Meat Industry Consolidation Creates Expensive BBQ

Jack Payne, Opinion Contributor

Consumers will pay 17% more — or about $10 — for their July 4 meals this year, according to a basket survey by the American Farm Bureau Federation.

The biggest year-over-year price increase is for ground beef that Americans will use to shape their burger patties. The survey found that the retail price of two pounds of ground beef is currently at a staggering $11.12, up 36% from last year.

Ongoing supply chain disruptions, the war in Ukraine and inflation were all cited in the survey as drivers of rising costs, but there’s another factor to consider: business consolidation. .

Today, the “big four” meatpacking companies – Tyson, JBS, Cargill and National Beef Packing – control about 85% of the slaughter of steers and heifers in the United States, more than twice the market share that prompted Congress to pass antitrust legislation in 1921. A White House memo released in December 2021 said these companies had enjoyed increases in net margins of more than 300% since before the pandemic . This excess cash has allowed them to announce more than $1 billion in new dividends and share buybacks, in addition to the more than $3 billion they have paid out to shareholders over the past two years.

As multinational meat companies marinate in their record revenues, Americans are burning out. In an oligopoly like the one we know today, companies have little incentive to compete for consumer market share or the livestock they need for their finished product. This means that producers are paid less and consumers have to pay more, while corporate shareholders reap the benefits.

On the first business day of 2022, President Joe Biden announced his administration’s action plan for a fairer, more competitive, and more resilient meat and poultry supply chain.. He outlined four basic strategies for creating an industry that offers “better incomes for producers and more choice and affordable prices for consumers”.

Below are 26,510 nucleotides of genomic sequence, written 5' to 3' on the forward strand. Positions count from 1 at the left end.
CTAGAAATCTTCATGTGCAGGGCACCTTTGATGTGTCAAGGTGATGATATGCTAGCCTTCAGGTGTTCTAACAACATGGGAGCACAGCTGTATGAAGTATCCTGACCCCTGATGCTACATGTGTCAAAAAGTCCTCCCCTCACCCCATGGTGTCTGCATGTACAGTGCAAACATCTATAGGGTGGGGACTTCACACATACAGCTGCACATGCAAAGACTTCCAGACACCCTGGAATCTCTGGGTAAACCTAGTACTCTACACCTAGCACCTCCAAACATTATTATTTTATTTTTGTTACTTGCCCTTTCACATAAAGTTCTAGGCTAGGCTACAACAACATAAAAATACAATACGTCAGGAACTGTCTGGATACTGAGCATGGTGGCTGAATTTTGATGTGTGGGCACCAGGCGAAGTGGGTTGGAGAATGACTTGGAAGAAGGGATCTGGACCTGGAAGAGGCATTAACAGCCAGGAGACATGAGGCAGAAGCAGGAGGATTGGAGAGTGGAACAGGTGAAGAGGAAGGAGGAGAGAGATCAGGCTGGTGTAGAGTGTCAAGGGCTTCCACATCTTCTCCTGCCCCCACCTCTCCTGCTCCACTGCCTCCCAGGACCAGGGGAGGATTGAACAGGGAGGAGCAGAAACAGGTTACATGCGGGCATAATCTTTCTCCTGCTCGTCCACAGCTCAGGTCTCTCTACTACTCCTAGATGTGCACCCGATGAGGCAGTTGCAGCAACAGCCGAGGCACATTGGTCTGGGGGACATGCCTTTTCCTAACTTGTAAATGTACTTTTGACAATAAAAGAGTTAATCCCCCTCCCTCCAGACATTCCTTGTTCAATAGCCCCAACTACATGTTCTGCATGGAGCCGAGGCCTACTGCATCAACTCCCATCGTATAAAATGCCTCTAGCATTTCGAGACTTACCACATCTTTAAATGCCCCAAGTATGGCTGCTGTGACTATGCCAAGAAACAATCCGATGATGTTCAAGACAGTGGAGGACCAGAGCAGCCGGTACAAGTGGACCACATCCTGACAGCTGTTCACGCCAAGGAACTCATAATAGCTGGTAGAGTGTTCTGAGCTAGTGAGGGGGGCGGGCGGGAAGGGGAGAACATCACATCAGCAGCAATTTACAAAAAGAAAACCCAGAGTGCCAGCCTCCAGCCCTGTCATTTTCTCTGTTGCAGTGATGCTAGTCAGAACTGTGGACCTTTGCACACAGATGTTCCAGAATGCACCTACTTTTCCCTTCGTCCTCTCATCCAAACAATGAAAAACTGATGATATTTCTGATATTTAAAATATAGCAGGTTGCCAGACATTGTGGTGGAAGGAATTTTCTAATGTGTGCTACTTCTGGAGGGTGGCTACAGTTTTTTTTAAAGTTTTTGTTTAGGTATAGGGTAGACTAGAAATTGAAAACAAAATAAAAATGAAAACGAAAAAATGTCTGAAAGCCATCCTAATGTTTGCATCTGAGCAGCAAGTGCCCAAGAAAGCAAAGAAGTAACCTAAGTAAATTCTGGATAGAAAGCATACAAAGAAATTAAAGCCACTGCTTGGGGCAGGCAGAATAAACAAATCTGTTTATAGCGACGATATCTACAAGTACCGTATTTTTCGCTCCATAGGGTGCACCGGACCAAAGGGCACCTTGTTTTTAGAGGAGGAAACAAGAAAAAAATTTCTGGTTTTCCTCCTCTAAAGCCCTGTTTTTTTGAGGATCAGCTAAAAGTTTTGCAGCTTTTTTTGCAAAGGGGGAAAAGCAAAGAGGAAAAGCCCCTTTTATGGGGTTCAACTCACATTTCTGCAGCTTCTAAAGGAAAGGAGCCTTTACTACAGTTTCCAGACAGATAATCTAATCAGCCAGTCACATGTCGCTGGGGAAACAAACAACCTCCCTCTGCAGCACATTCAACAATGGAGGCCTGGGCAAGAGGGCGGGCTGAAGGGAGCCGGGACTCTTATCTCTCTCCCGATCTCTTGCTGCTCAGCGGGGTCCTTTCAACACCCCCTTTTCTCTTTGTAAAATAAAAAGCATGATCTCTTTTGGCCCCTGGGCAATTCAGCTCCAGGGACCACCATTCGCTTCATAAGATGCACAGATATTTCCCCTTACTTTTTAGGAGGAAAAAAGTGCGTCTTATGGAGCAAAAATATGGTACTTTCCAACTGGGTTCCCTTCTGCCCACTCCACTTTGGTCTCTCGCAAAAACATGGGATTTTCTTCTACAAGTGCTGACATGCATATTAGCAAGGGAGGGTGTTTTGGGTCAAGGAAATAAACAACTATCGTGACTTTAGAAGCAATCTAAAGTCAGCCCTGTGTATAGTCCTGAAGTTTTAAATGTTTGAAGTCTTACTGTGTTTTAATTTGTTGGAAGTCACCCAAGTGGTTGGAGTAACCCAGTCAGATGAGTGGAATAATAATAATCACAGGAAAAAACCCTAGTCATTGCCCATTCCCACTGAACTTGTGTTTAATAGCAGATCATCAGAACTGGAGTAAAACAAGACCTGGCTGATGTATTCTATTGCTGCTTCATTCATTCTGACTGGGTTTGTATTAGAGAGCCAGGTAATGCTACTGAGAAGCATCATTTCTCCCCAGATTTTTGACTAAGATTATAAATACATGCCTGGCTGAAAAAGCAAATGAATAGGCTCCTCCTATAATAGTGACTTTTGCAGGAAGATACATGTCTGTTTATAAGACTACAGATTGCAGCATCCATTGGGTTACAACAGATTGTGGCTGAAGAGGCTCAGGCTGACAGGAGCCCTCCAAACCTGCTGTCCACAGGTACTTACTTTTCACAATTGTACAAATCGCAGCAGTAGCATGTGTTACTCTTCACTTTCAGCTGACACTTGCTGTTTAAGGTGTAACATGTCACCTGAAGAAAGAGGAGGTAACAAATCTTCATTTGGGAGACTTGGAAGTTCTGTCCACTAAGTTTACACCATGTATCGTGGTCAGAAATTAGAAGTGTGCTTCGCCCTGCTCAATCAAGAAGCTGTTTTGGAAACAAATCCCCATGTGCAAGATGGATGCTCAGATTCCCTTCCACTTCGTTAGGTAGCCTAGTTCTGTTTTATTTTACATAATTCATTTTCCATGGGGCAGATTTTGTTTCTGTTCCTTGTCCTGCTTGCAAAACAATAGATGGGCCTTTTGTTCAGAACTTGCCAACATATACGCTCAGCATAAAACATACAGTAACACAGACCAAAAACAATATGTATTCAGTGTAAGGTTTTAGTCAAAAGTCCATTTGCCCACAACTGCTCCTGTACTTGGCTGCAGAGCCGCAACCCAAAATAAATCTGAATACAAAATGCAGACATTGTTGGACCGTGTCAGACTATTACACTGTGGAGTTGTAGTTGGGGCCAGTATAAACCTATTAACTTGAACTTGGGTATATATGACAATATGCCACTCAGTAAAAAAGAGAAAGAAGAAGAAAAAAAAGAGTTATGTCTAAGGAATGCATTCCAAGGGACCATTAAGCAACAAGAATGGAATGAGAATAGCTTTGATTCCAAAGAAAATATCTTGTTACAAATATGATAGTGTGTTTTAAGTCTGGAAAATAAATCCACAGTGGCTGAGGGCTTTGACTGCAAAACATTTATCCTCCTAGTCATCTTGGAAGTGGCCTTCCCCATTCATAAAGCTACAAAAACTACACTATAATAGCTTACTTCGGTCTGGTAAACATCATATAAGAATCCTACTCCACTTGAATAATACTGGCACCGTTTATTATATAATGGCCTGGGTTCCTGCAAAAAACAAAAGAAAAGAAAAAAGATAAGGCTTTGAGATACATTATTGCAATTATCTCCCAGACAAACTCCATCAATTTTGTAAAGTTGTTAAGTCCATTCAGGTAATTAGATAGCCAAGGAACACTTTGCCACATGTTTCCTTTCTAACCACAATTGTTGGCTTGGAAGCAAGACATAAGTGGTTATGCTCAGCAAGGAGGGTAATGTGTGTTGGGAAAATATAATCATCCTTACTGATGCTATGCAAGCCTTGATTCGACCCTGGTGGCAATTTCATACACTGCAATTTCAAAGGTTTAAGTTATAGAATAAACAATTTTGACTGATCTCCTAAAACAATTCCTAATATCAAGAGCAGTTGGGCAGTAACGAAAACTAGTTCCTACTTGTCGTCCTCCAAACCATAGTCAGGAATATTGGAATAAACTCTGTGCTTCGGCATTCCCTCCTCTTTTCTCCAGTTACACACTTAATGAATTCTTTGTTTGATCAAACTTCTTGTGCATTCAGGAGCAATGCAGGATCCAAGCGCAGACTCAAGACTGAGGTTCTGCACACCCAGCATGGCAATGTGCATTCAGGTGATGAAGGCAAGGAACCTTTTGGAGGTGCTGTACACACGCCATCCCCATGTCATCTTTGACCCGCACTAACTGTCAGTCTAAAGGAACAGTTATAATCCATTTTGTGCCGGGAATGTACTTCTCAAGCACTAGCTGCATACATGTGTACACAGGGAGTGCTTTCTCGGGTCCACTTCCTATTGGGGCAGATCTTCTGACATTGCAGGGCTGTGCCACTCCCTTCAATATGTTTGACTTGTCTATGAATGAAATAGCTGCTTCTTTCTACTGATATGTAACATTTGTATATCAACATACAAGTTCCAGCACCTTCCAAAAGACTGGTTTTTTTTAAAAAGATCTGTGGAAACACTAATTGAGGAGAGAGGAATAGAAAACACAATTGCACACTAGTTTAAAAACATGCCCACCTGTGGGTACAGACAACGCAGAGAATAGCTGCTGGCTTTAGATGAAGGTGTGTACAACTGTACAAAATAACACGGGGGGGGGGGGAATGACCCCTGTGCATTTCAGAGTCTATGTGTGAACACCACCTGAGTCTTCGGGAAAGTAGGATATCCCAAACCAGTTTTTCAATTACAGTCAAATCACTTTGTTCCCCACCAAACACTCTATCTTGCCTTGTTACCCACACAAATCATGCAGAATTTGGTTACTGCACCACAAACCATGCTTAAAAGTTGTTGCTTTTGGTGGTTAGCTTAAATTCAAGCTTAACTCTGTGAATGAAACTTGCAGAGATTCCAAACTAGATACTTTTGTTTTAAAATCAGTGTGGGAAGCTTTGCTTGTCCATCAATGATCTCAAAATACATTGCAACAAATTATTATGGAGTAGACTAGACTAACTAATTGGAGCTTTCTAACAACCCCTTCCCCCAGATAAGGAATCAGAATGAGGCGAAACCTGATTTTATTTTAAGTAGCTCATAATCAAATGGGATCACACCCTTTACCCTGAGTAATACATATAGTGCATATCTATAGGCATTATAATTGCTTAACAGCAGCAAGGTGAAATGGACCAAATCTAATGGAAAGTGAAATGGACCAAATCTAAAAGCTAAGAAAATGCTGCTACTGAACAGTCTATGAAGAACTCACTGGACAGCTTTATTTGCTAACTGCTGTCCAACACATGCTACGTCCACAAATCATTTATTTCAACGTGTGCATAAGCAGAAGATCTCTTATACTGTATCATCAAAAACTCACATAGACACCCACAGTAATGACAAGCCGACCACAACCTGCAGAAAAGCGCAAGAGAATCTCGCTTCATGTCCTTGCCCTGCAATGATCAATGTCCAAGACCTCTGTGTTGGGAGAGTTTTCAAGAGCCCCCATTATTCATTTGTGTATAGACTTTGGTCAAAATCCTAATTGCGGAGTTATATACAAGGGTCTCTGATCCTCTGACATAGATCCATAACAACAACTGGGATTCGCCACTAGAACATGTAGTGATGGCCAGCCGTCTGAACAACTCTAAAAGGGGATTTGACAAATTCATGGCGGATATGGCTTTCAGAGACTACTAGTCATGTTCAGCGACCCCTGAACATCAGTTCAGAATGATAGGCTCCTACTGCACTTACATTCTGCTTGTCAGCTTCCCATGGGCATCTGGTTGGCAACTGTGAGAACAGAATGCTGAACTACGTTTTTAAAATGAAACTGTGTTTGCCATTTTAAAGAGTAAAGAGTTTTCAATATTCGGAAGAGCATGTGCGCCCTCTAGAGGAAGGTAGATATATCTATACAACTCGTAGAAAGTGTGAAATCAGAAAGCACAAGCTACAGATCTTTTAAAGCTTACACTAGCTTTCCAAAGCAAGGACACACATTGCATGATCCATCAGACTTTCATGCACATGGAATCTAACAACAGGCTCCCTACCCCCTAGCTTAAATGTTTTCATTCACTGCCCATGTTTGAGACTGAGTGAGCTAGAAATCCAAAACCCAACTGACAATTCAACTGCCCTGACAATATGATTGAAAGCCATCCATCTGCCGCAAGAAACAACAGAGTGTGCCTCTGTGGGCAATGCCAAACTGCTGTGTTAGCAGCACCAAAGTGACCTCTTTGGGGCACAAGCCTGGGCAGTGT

One such strategy is to work to increase transparency and true price discovery in the livestock market. Two bills currently before the House and Senate seek to achieve this goal: the Meat and Poultry Special Investigators Act of 2022 and the Livestock Price Discovery and Transparency Act of 2022.

Led by Chair Debbie Stabenow (D-Mich.), the Senate Agriculture Committee recently advanced both bills nearly unanimously with bipartisan support. They are now awaiting the approval of the entire Senate.

Let’s be clear. Producer-run organizations – like the U.S. Cattlemen’s Association and the National Farmers Union, as well as state breeders’ groups like the Iowa Cattlemen’s Association, Nebraska Cattlemen, Independent Cattlemen’s Association of Texas, and others – support these bills. Groups allied to packagers — like the North American Meat Institute and others — oppose these bills.

On this Independence Day, let’s turn up the heat on corporate consolidation. It is time to pass the Meat and Poultry Special Investigators Act and the Livestock Price Discovery and Transparency Act.

Jack Payne is currently Regional Director for California and Nevada with the US Cattlemen’s Association. He owns and operates Nevada Livestock Marketing in Fallon, Nevada.

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